Chile peppers are becoming increasingly popular, showing up in everything from jelly to beer!
Here are some spicy facts:
- Capsaicin is the chemical responsible for making peppers hot.
- The amount of heat is measured in Scoville Heat Units (SHU).
- Bell peppers are considered a zero on the scale, while habaneros range from 200,000 — 350,000 units.
Chile Pepper Food Safety Tips
- Rinse well under running water, rubbing gently to clean and remove dirt, especially around the stem area which can be a harbor site for bacteria.
- Whether purchased from a vendor or roasted at home, make sure to refrigerate roasted chiles within two hours after roasting.
- With clean hands or a utensil, transfer peppers from plastic bags to covered containers for refrigerator storage, or a freezer bag or food safe container if freezing.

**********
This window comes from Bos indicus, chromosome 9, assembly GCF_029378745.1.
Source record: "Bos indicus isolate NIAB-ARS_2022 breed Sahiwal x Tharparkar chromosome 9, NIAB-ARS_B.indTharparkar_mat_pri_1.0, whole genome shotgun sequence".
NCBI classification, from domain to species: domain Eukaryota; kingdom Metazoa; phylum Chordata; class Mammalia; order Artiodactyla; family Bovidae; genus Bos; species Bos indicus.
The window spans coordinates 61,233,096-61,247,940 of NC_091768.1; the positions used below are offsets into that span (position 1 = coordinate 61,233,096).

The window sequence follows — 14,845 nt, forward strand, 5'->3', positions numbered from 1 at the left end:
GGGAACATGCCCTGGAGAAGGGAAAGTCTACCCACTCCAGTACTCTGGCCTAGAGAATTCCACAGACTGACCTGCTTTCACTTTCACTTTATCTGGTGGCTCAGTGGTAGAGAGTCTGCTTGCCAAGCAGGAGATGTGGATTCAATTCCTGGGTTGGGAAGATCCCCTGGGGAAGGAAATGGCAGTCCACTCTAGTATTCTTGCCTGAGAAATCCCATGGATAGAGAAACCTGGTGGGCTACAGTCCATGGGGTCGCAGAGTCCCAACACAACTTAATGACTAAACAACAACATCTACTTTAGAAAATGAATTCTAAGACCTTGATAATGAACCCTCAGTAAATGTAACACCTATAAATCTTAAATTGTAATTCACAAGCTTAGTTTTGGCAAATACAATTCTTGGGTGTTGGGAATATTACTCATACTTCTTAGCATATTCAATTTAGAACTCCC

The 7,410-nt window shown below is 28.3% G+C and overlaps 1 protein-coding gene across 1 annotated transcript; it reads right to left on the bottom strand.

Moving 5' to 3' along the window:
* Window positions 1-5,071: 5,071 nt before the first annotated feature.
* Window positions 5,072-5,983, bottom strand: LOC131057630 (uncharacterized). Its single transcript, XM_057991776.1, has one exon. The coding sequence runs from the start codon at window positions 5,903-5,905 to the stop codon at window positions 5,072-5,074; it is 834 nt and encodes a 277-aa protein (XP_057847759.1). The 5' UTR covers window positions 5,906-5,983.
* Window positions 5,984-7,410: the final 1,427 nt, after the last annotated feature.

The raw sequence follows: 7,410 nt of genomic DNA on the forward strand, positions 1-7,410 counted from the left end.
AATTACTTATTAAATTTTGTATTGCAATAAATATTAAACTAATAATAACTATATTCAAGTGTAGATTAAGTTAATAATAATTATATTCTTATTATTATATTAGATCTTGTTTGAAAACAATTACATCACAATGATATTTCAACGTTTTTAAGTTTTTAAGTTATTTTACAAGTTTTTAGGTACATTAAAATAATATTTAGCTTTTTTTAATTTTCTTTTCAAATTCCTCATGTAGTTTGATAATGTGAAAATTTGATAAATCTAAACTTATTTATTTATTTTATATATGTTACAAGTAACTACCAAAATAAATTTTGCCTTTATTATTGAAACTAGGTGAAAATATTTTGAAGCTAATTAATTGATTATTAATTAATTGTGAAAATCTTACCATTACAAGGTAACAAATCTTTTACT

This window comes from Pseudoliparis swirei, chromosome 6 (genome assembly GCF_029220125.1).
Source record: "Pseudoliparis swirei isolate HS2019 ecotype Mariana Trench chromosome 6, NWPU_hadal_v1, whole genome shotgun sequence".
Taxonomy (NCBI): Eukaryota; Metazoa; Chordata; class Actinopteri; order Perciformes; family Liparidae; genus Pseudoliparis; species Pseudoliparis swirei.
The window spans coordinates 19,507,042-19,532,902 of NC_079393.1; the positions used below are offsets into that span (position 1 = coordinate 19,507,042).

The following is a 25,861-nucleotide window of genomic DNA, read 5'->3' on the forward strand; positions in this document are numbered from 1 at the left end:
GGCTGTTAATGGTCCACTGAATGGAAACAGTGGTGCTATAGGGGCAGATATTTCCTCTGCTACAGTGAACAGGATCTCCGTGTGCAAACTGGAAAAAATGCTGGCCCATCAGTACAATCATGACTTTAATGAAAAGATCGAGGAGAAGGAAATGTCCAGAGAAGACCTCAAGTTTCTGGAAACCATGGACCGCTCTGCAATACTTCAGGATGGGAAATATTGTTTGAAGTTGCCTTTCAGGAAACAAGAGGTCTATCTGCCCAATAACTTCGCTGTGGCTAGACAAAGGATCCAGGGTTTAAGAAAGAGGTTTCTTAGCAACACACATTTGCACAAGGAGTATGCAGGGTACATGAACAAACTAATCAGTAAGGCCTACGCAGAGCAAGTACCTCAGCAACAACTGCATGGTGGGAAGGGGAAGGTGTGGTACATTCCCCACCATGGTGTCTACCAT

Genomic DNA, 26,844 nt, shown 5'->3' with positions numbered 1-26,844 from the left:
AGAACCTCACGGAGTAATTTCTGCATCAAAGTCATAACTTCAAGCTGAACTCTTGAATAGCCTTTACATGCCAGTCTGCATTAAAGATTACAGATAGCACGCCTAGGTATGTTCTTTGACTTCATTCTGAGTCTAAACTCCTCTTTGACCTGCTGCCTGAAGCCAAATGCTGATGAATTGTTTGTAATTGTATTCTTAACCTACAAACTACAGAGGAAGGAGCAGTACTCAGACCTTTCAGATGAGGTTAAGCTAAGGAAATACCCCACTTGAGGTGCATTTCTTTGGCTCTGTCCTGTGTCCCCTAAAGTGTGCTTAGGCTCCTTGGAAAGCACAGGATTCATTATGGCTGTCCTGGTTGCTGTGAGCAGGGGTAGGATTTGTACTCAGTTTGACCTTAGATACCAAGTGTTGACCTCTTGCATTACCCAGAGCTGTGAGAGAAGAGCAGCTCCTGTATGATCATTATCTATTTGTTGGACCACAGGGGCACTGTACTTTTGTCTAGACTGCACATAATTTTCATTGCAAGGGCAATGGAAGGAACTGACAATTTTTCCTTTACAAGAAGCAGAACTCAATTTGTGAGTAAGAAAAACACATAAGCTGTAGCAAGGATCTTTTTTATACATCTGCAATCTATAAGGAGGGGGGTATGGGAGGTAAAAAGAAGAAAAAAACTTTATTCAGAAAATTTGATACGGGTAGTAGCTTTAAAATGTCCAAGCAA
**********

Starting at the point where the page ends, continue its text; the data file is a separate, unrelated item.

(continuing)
- Consume within 2-3 days in the refrigerator, or freeze for future use.
Chile Pepper Handling Tips:
- To decrease the heat, remove the seeds and placenta (which contains the highest concentration of capsaicin).
- When working with chiles, wear gloves and glasses to keep the capsaicin oil away from sensitive areas.
- Grab a glass of milk (instead of water) if you eat a pepper spicier than you can handle. The casein in milk binds with the capsaicin oil and helps wash it away from your mouth.